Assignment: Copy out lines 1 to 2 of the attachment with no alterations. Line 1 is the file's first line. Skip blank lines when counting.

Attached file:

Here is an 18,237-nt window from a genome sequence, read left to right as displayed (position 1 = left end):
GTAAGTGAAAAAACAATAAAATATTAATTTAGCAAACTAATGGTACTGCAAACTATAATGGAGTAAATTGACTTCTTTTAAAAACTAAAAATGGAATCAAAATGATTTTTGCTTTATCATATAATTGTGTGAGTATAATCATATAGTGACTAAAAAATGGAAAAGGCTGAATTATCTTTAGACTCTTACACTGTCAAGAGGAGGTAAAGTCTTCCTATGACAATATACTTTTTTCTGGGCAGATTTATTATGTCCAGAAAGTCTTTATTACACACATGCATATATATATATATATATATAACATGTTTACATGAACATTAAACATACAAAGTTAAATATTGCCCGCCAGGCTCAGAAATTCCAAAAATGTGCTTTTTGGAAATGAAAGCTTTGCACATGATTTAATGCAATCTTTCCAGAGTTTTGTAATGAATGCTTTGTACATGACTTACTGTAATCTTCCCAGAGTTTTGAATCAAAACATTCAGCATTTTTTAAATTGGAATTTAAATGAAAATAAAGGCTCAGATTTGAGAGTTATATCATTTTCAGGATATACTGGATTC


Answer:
Here is an 18,237-nt window from a genome sequence, read left to right as displayed (position 1 = left end):
GTAAGTGAAAAAACAATAAAATATTAATTTAGCAAACTAATGGTACTGCAAACTATAATGGAGTAAATTGACTTCTTTTAAAAACTAAAAATGGAATCAAAATGATTTTTGCTTTATCATATAATTGTGTGAGTATAATCATATAGTGACTAAAAAATGGAAAAGGCTGAATTATCTTTAGACTCTTACACTGTCAAGAGGAGGTAAAGTCTTCCTATGACAATATACTTTTTTCTGGGCAGATTTATTATGTCCAGAAAGTCTTTATTACACACATGCATATATATATATATATATATAACATGTTTACATGAACATTAAACATACAAAGTTAAATATTGCCCGCCAGGCTCAGAAATTCCAAAAATGTGCTTTTTGGAAATGAAAGCTTTGCACATGATTTAATGCAATCTTTCCAGAGTTTTGTAATGAATGCTTTGTACATGACTTACTGTAATCTTCCCAGAGTTTTGAATCAAAACATTCAGCATTTTTTAAATTGGAATTTAAATGAAAATAAAGGCTCAGATTTGAGAGTTATATCATTTTCAGGATATACTGGATTC